Category: Uncategorized

The Freedom of Information, Development, and LIDS Global’s 2014-2015 Research Project

Posted on August 7th, by Chris Crawford in Uncategorized. No Comments

Transparency is a foundational element of development—without it, the citizens of emerging economies cannot participate in keeping their governments and markets fair and accountable. Of course, governments and market participants are also entitled to a measure of privacy. The trick is in finding the balance, both in substantive law and in fact. In 2014-2015, LIDS Global is going to organize an international research effort to explore this balance.

LIDS Global, as was noted in this blog just a few weeks ago, is this organization’s effort to build partnerships with like-minded student groups all around the world. Our 2013-2014 pilot project was highly successful; LIDS Global coordinated teams from around the world as they explored the link between corruption and development. The finished work will be published later this month.

Building on this success, our 2014-2015 research will focus on the Freedom of Information and its role in development; specifically, how can citizens all around the world use Freedom of Information laws to deter corruption in government officials? In fact, our idea to explore this topic is partly a result of the 2013-2014 research: students from the Centre for the Study of Human Rights at the University of Colombo in Sri Lanka identified … Read More »

Do communities affected by internationally financed projects have access to remedies?

Posted on July 21st, by hlids in Uncategorized. No Comments

By: Kristin Beharry

Traditional justice is expensive and difficult to attain. The cost of litigation in time and money, judicial corruption, fear of retribution, and other barriers push the most marginalized out of the sphere of national courts. Among the most marginalized are those harmed by internationally financed projects. From herders in Mongolia to farmers in Liberia, communities affected by projects financed by international financial institutions have little judicial recourse for violations of their environmental and human rights by large corporations; however, that does not necessarily mean that they have no recourse.

International financial institutions (such as the World Bank, International Financial Corporation (IFC), and Asian Development Bank), and many export credit agencies and private corporations have their own accountability offices, mandated to hear complaints from affected communities. In the last 20 years, these accountability mechanisms have grown exponentially, from only the World Bank Inspection Panel in 1994 to 52 different accountability offices in 2014. Accountability offices provide communities with an outlet to voice their complaints through various pathways: (1) by entering a mediated problem-solving process with the project company, or (2) by initiating a compliance review where the financial institution’s investigators evaluate the environmental and social due diligence and impacts of … Read More »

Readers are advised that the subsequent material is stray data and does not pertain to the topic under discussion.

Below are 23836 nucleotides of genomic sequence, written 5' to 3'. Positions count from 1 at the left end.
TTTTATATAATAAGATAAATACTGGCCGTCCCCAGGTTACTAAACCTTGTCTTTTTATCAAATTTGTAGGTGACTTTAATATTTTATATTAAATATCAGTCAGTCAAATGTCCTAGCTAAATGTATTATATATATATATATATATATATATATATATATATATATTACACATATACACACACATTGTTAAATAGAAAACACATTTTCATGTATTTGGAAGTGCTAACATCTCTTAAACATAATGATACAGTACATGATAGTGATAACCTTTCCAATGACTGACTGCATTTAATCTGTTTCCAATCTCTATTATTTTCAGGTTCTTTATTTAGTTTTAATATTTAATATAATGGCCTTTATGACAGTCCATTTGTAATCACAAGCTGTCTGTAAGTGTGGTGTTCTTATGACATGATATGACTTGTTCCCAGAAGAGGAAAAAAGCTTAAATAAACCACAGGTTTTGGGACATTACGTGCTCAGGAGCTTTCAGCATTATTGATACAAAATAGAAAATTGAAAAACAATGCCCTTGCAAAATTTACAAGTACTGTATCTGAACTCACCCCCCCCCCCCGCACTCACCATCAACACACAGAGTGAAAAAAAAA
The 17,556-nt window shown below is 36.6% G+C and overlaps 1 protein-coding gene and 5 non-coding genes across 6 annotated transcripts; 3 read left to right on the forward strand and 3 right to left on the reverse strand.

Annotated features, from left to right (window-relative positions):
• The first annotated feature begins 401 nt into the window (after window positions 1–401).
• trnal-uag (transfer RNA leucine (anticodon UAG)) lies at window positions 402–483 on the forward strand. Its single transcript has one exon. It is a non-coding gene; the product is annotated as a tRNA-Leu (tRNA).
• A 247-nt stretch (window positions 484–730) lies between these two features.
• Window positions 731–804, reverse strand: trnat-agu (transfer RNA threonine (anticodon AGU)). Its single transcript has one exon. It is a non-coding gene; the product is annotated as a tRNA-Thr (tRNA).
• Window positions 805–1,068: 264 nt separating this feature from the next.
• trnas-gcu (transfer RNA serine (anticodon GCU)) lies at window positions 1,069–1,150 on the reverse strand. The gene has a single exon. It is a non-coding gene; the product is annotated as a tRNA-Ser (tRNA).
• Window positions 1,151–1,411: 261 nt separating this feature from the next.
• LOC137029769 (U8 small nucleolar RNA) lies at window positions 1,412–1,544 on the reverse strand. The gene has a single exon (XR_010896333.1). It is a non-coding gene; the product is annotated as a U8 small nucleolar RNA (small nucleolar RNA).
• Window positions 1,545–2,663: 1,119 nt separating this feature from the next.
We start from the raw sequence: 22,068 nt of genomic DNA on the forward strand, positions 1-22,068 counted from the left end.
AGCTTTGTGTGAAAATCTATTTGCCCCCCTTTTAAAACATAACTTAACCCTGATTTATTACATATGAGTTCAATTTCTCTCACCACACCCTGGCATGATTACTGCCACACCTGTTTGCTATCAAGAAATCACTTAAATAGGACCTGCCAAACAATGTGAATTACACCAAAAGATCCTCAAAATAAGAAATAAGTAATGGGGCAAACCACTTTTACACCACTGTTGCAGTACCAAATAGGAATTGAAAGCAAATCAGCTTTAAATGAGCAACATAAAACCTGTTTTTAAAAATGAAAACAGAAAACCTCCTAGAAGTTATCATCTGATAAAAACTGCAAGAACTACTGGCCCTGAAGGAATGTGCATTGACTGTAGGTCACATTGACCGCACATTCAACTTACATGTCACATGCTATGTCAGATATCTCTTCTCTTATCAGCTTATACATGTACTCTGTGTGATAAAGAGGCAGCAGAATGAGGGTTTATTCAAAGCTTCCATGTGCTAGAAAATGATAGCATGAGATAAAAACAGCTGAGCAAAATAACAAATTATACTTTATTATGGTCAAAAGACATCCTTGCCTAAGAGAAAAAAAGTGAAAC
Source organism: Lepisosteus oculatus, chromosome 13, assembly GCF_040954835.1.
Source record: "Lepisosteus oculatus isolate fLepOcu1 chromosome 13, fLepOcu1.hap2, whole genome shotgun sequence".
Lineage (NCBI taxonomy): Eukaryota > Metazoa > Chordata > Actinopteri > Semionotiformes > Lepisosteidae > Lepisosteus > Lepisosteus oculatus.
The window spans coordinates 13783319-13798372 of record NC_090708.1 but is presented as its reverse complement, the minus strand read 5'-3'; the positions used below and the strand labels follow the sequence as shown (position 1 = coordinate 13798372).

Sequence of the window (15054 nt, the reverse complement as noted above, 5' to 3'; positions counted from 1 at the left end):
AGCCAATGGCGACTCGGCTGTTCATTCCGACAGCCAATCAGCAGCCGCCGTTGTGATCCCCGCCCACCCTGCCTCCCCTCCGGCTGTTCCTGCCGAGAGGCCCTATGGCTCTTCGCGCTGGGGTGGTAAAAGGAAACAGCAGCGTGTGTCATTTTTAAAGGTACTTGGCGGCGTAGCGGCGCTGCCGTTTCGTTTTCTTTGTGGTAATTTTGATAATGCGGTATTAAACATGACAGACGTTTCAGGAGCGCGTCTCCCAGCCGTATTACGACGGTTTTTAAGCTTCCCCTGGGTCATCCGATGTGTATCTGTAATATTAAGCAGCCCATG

South Sudan’s Three Year Anniversary: No Cause for Celebration

Posted on July 14th, by Ishita Kala in Uncategorized. No Comments

This week South Sudan celebrated its three year independence anniversary after voting to secede from Sudan on July 9, 2011. Though 99 percent of the population voted for secession, South Sudan’s transition to independence has been far from smooth. Struggling with economic collapse, civil war, and famine, South Sudan has faced a slow development trajectory and, in fact, has topped Foreign Policy’s 2014 Fragile States Index (http://www.foreignpolicy.com/fragile-states-2014), passing long-time number one Somalia.

Before secession the region of South Sudan contained almost seventy-five percent of Sudan’s oil reserves and prior to independence South Sudan was producing 350,000 barrels of oil per day. Following independence oil was expected to comprise almost 98% of the country’s economy. However, South Sudan, which under Sudan had never developed significant infrastructure, did not have the requisite pipelines or refineries to independently produce and sell their oil. Sudan charged exorbitant fees for use of these facilities attempting to preserve the scheme, which occurred when the countries were united, under which the north and south equally split the profits from the oil. To combat this price gauging South Sudan halted oil production in January 2012. Though this eventually led to negotiations with Sudan, it also resulted in enormous inflation … Read More »